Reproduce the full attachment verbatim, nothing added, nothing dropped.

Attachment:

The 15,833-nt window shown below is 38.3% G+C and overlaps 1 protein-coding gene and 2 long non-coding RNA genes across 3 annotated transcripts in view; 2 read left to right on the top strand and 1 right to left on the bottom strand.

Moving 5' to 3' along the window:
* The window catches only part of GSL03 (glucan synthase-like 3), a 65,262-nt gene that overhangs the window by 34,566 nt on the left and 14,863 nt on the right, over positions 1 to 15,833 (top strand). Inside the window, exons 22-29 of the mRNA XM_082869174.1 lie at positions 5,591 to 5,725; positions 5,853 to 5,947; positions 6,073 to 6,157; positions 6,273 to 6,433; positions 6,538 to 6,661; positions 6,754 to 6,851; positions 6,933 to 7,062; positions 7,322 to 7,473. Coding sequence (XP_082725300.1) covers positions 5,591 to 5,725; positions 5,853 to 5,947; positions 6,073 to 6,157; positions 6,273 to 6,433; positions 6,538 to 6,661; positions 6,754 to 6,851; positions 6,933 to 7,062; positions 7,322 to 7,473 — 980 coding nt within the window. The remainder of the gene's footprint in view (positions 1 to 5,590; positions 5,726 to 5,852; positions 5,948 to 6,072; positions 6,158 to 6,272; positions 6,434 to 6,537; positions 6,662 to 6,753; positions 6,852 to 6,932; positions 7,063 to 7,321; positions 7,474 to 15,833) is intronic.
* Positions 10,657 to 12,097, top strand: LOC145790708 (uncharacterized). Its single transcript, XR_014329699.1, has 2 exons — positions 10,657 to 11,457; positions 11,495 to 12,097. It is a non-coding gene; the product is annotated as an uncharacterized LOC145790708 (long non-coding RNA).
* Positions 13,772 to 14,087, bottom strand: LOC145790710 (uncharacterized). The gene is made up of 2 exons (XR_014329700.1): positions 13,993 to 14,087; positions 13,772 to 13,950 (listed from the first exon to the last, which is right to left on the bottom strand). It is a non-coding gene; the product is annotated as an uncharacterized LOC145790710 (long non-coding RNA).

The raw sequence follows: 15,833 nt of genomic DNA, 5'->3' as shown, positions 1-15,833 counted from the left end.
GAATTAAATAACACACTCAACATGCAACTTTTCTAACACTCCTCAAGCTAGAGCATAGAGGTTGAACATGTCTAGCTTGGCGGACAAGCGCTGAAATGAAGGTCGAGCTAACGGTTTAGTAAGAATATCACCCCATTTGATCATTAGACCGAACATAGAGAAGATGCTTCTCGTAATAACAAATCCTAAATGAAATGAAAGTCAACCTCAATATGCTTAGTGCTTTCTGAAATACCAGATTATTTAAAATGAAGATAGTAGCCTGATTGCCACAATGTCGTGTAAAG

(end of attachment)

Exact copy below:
The 15,833-nt window shown below is 38.3% G+C and overlaps 1 protein-coding gene and 2 long non-coding RNA genes across 3 annotated transcripts in view; 2 read left to right on the top strand and 1 right to left on the bottom strand.

Moving 5' to 3' along the window:
* The window catches only part of GSL03 (glucan synthase-like 3), a 65,262-nt gene that overhangs the window by 34,566 nt on the left and 14,863 nt on the right, over positions 1 to 15,833 (top strand). Inside the window, exons 22-29 of the mRNA XM_082869174.1 lie at positions 5,591 to 5,725; positions 5,853 to 5,947; positions 6,073 to 6,157; positions 6,273 to 6,433; positions 6,538 to 6,661; positions 6,754 to 6,851; positions 6,933 to 7,062; positions 7,322 to 7,473. Coding sequence (XP_082725300.1) covers positions 5,591 to 5,725; positions 5,853 to 5,947; positions 6,073 to 6,157; positions 6,273 to 6,433; positions 6,538 to 6,661; positions 6,754 to 6,851; positions 6,933 to 7,062; positions 7,322 to 7,473 — 980 coding nt within the window. The remainder of the gene's footprint in view (positions 1 to 5,590; positions 5,726 to 5,852; positions 5,948 to 6,072; positions 6,158 to 6,272; positions 6,434 to 6,537; positions 6,662 to 6,753; positions 6,852 to 6,932; positions 7,063 to 7,321; positions 7,474 to 15,833) is intronic.
* Positions 10,657 to 12,097, top strand: LOC145790708 (uncharacterized). Its single transcript, XR_014329699.1, has 2 exons — positions 10,657 to 11,457; positions 11,495 to 12,097. It is a non-coding gene; the product is annotated as an uncharacterized LOC145790708 (long non-coding RNA).
* Positions 13,772 to 14,087, bottom strand: LOC145790710 (uncharacterized). The gene is made up of 2 exons (XR_014329700.1): positions 13,993 to 14,087; positions 13,772 to 13,950 (listed from the first exon to the last, which is right to left on the bottom strand). It is a non-coding gene; the product is annotated as an uncharacterized LOC145790710 (long non-coding RNA).

The raw sequence follows: 15,833 nt of genomic DNA, 5'->3' as shown, positions 1-15,833 counted from the left end.
GAATTAAATAACACACTCAACATGCAACTTTTCTAACACTCCTCAAGCTAGAGCATAGAGGTTGAACATGTCTAGCTTGGCGGACAAGCGCTGAAATGAAGGTCGAGCTAACGGTTTAGTAAGAATATCACCCCATTTGATCATTAGACCGAACATAGAGAAGATGCTTCTCGTAATAACAAATCCTAAATGAAATGAAAGTCAACCTCAATATGCTTAGTGCTTTCTGAAATACCAGATTATTTAAAATGAAGATAGTAGCCTGATTGCCACAATGTCGTGTAAAG